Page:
Postdoctoral Research Fellow/PRISM Mentor
Areas of Expertise: Analytical and environmental chemistry
My journey in becoming a scientist started in high school when I volunteered at local Home Health Hospital assisting men, women, and children suffering with HIV/AIDS. I became interested in understanding how a virus could trigger a systematic mechanism, leading to damage or even death. I majored in biochemistry at Xavier University of Louisiana in order to understand the complex mechanisms of biological organisms. My goal was to one-day help to find a cure for deadly pathogens that affect humanity.
A key experience in my life, which altered my research career objectives, was the 2010 Deep Water Horizon Oil Spill that occurred on the United States Gulf Coast. As a native of the Louisiana Gulf Coast, my community received significant damage from several disasters. I decided to pursue research that could potentially aid in the recovery and remediation of this region and focused one area of my dissertation work at the University of Mississippi on investigating the impact of the Deep Water Horizon oil spill. I utilized my knowledge of mercury speciation in water to investigate the impact of the oil spill on the speciation of mercury in the Mississippi Coast waters and also its effect on the seasonal hypoxia events in the Gulf waters. My work yielded a much needed speciation profile of mercury in the Gulf of Mexico.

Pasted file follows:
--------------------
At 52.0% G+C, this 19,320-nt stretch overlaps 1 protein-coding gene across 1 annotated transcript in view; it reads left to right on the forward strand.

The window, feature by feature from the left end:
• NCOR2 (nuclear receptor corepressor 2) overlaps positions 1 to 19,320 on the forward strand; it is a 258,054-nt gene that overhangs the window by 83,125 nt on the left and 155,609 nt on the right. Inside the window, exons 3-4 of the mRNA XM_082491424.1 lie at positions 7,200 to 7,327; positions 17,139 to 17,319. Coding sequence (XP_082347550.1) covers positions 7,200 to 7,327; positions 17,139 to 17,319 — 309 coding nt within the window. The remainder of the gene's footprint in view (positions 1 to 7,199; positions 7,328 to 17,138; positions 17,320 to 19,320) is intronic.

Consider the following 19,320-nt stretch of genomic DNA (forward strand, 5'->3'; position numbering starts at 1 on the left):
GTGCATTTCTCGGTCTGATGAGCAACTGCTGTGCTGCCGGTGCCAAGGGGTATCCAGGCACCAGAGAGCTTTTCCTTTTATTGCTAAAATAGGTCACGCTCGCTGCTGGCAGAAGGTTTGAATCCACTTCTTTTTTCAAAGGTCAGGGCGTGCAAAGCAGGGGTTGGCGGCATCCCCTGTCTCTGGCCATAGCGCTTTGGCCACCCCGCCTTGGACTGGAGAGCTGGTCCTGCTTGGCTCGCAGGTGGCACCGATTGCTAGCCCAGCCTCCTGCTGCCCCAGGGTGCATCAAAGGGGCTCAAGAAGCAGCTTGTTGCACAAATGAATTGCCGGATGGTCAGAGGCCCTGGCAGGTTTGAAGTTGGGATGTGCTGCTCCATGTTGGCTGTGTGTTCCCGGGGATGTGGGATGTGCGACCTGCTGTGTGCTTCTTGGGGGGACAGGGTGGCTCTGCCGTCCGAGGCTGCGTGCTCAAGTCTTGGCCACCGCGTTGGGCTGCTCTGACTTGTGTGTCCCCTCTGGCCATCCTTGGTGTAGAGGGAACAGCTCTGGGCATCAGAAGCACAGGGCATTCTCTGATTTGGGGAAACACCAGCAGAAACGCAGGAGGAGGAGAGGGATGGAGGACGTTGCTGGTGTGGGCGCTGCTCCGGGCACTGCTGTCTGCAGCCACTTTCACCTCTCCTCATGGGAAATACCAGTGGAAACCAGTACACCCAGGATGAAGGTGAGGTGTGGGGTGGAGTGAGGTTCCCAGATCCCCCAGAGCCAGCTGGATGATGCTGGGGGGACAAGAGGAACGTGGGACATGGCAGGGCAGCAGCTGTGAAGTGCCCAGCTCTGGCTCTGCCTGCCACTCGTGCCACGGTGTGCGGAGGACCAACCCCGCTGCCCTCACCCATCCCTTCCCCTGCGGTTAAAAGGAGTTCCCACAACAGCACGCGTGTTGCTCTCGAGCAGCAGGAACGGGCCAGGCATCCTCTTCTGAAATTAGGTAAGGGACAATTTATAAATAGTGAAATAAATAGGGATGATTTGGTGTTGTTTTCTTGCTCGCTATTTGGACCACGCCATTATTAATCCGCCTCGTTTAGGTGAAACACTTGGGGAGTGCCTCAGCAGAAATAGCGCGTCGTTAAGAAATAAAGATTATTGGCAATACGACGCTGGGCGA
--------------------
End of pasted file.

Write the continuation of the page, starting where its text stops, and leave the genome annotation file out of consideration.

Currently, I am continuing my research on the biogeochemical cycling of mercury by serving as a Postdoctoral Research Mentor for PRISM in Dr. Anthony Carpi’s laboratory in the Department of Sciences. My work in his lab includes studying the mechanisms of reduction and subsequent emission of mercury from environmental surfaces such as soils. Through my work, I endeavor to solve environmental problems through analytical chemistry and inspire young scientist curiosity in environmental research.